If you look quickly at a road map, you’ll see no direct roads west from Kars to Narman. The reason is, of course, the mountains — Allahuekber Mountains and the eponymous national park. Check more carefully, however, and it’s possible to string together village roads and unpaved mountain tracks. Sounds like a nice bicycle touring route, doesn’t it?
As a warmup, we started with about a day and a half of flat riding on the Kars Ovası (Kars Plains). The elevation (about 1900m) means that the temperature was pleasant even though it was the beginning of August.
It took Ferda and me 26 hours to get (by bus) from Antalya to Kars. Emek and Görkem drove from Muğla, and Hacer took the bus from Mersin. We were the last of our group of five to arrive. I had been to Kars (the province (il)) twicebefore, but I had never been to the city of Kars. I was quite looking forward to it. For good reason, it turns out.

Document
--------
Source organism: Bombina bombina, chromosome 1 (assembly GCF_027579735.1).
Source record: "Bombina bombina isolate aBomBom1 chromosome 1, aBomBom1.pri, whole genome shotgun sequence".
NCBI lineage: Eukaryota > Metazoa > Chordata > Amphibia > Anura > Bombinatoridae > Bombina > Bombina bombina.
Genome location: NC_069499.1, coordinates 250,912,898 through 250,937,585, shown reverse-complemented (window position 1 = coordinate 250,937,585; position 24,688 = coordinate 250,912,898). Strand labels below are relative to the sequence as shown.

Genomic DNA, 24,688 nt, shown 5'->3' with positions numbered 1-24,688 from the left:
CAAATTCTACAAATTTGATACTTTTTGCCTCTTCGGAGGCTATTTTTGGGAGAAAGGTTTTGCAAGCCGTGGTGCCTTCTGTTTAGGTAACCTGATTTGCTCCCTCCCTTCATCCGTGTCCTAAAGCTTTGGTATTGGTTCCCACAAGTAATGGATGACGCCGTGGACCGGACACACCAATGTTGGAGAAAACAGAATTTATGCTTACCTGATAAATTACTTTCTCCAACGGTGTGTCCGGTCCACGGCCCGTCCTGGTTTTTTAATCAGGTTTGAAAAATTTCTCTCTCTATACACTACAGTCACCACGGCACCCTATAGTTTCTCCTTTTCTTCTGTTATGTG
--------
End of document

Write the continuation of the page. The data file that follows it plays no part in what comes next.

Akşehir, Sultandağı, Çay — we spent a couple days skirting the north edge of the Sultan Dağları (mountains) on tractor roads. These cities are connected with a busy, fast road, the major highway connecting Konya and Afyonkarahisar. We had to cross it a few times, but except for short stretches before and after Çay, we managed to avoid riding on it.
Ferda and Yasemin came by bus to Yalvaç to join Ahmet and me. The four of us pedaled together for a few days. They were hungry when they arrived, and Ahmet and I had just finished a good lunch at Ahmet Usta Pideci so we got some takeaway from the same place and delivered it to the bus station for the new riders.
Continuing where we left off at Kuzukulağı Yaylası, Ahmet and I headed down to the Köprü Çayı (again). With the villages of Yanık, Fındık, Samanlık, İbişler, Pınargözü, and Karacahisar one after another in the pretty river valley, we were optimistic we’d find a breakfast place.